Consumer goods maker Jarden Corp., which owns Unimark Plastics and Alltrista Industrial Plastics, will leap into small appliances and outdoor products - tripling its size - when Jarden buys the parent of Sunbeam, Oster, Coleman, Mr. Coffee and First Alert for $746 million.
The purchase of American Household Inc., announced Sept. 20, also vaults Jarden into a powerhouse position as a company that sources from Asia, since many of the company's kitchen appliances are made in China. But Jarden's chairman and chief executive officer, Martin Franklin, said some parts still are being made in the United States by custom injection molders - and he said Jarden will study moving that work to Unimark, its own custom molding unit based in Greenville, S.C.
``Unimark has a lot of molding. To us, it's just common sense, to the extent that Unimark has capabilities to mold,'' Franklin said by telephone. ``We'll look at it and we'll do what makes sense for the company.'' He said officials will base sourcing decisions on cost and other factors, such as proximity to end markets.
The much-larger Jarden also will have more leverage when buying resin and dealing with retailers.
Franklin said U.S. molders can be competitive in certain small-appliance work because labor is a low percentage of injection molding costs.
Also, under Jarden, Coleman will continue the U.S. blow molding of its coolers and jugs at two Kansas plants, in Wichita and Maize, Franklin said.
``They have a strong and viable business in the cooler area and we're committed to that business as part of this transaction. And we're backing that business. It will stay in the U.S.,'' he said.
After buying American Household, Jarden, which is traded on the New York Stock Exchange, will generate about $2.6 billion in sales, up from $900 million, and will employ 9,000. The deal is expected to close in the first quarter of 2005.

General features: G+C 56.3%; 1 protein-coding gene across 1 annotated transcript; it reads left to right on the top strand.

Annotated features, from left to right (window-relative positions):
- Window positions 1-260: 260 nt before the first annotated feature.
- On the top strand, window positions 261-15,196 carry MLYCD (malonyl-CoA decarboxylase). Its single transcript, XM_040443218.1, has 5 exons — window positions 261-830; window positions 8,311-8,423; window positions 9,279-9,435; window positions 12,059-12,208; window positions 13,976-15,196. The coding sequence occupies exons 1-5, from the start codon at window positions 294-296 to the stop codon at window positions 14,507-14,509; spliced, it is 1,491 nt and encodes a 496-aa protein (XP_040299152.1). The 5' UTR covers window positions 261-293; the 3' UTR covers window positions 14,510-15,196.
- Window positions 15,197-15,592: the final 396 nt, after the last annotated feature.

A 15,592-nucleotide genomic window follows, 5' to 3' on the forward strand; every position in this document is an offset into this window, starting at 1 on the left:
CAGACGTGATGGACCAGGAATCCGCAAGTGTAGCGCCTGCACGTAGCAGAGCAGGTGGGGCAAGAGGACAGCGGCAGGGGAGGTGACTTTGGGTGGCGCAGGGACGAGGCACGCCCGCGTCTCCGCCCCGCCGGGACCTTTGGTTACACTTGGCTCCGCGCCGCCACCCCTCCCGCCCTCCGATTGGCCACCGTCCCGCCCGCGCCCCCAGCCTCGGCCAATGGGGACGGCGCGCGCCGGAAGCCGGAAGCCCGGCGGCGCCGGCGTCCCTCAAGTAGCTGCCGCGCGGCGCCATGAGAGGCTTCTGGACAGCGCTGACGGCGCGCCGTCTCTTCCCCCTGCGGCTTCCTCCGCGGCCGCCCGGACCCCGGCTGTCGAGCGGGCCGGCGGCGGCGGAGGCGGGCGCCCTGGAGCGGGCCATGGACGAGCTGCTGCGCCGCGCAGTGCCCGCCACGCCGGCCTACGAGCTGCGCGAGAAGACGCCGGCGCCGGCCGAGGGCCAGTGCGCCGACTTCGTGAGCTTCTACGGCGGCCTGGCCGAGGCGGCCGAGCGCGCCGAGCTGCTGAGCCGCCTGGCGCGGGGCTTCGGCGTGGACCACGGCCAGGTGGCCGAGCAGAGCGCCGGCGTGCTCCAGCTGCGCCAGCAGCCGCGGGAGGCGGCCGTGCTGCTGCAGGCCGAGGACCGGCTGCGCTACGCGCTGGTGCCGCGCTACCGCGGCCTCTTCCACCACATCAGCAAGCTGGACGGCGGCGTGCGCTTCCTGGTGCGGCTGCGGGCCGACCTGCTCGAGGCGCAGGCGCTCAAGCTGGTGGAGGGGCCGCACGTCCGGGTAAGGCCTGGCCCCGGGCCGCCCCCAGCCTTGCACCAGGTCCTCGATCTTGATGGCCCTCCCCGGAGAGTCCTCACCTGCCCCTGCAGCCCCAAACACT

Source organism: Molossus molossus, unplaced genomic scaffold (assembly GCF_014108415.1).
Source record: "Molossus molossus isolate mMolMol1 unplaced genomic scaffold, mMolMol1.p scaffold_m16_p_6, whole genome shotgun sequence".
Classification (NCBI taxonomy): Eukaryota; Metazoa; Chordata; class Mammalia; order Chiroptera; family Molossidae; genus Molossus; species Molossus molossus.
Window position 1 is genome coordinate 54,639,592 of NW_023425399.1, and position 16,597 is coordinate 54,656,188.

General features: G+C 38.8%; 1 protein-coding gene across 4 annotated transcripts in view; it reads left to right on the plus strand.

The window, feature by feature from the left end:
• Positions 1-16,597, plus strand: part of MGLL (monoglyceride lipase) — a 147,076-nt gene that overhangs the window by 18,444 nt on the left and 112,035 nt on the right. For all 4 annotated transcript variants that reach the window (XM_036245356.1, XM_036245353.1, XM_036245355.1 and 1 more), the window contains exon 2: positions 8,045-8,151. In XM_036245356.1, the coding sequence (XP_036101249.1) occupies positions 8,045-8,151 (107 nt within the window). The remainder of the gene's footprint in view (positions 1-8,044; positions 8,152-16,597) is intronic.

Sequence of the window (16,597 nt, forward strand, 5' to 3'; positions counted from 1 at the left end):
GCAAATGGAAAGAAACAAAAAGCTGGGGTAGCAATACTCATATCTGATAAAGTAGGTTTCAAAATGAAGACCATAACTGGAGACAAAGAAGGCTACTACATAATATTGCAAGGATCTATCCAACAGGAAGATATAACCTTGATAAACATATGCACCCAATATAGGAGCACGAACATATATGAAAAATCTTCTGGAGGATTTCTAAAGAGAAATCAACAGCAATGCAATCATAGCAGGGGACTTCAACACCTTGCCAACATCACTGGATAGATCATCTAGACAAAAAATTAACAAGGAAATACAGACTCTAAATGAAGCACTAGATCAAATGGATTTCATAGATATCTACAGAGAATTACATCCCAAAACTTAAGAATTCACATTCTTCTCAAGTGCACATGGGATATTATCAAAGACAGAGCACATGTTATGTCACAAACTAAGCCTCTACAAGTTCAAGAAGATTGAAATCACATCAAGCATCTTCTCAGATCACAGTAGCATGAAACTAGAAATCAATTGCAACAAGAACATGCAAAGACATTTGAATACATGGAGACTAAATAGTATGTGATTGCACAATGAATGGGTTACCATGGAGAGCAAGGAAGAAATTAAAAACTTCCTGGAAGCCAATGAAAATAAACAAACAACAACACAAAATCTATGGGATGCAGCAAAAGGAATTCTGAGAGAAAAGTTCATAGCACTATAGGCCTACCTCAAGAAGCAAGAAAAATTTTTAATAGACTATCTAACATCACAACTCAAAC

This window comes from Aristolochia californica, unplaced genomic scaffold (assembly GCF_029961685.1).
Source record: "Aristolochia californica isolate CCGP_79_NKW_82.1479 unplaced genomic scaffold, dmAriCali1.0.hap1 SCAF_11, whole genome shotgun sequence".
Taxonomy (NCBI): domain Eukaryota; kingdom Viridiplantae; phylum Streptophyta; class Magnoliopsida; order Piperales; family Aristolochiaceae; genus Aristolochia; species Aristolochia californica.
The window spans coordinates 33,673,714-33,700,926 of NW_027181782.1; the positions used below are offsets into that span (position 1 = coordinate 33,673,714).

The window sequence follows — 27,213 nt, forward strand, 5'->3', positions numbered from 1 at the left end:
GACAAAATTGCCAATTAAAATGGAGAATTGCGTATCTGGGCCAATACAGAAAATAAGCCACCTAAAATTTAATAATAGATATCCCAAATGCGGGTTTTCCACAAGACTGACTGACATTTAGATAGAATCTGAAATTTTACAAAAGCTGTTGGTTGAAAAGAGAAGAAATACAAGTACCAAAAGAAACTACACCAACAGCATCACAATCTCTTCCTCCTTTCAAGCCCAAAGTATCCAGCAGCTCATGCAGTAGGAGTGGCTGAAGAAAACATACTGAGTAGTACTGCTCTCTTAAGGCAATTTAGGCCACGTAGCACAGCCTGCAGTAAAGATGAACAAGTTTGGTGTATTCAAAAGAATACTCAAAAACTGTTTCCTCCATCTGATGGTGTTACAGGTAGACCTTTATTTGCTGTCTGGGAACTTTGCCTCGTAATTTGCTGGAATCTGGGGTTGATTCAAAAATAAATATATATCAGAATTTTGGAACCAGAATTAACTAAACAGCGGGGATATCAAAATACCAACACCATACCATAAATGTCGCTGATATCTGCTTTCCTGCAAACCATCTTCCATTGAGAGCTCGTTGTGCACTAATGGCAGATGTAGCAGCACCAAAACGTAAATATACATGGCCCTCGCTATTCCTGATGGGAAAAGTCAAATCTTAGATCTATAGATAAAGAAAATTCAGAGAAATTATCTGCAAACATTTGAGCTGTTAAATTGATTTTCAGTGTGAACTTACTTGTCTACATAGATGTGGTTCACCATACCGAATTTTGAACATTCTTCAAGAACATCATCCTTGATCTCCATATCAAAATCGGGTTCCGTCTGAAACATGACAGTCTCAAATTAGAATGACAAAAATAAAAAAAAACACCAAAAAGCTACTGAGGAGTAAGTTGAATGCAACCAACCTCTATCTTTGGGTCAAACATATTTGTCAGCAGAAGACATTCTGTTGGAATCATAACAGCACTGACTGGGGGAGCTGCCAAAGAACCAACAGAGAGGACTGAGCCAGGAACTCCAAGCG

To help finance the purchase, Jarden announced private-equity firm Warburg Pincus LLC will invest $350 million in Jarden. Warburg's co-president, Charles R. Kaye, will join the board of directors of Jarden, based in Rye, N.Y.
Kaye called Franklin ``a successful and dynamic entrepreneur.'' Franklin burst on the scene in 2000 when he bought a stake in Alltrista Corp., which included thermoforming and Unimark injection molding. He became chairman and chief executive officer in 2001. Two years ago, Forbes magazine named Jarden one of America's best small companies. Last month, Fortune said Jarden was No. 19 on its list of America's 100 fastest-growing companies. Jarden's three-year annual rate of earnings per share grew by 99 percent, with a total return to investors of 109 percent.
Jarden has been described as a mini-conglomerate that owns companies making everyday consumer products such as Ball canning jars, the FoodSaver home vacuum-packaging machine, kitchen matches, twine and playing cards. Last year, Unimark did $100 million in custom molding sales of medical and consumer products from its six U.S. plants.
Unimark won Plastics News' 2003 Processor of the Year Award.
Jarden also runs a thermoforming plant in Fort Smith, Ark.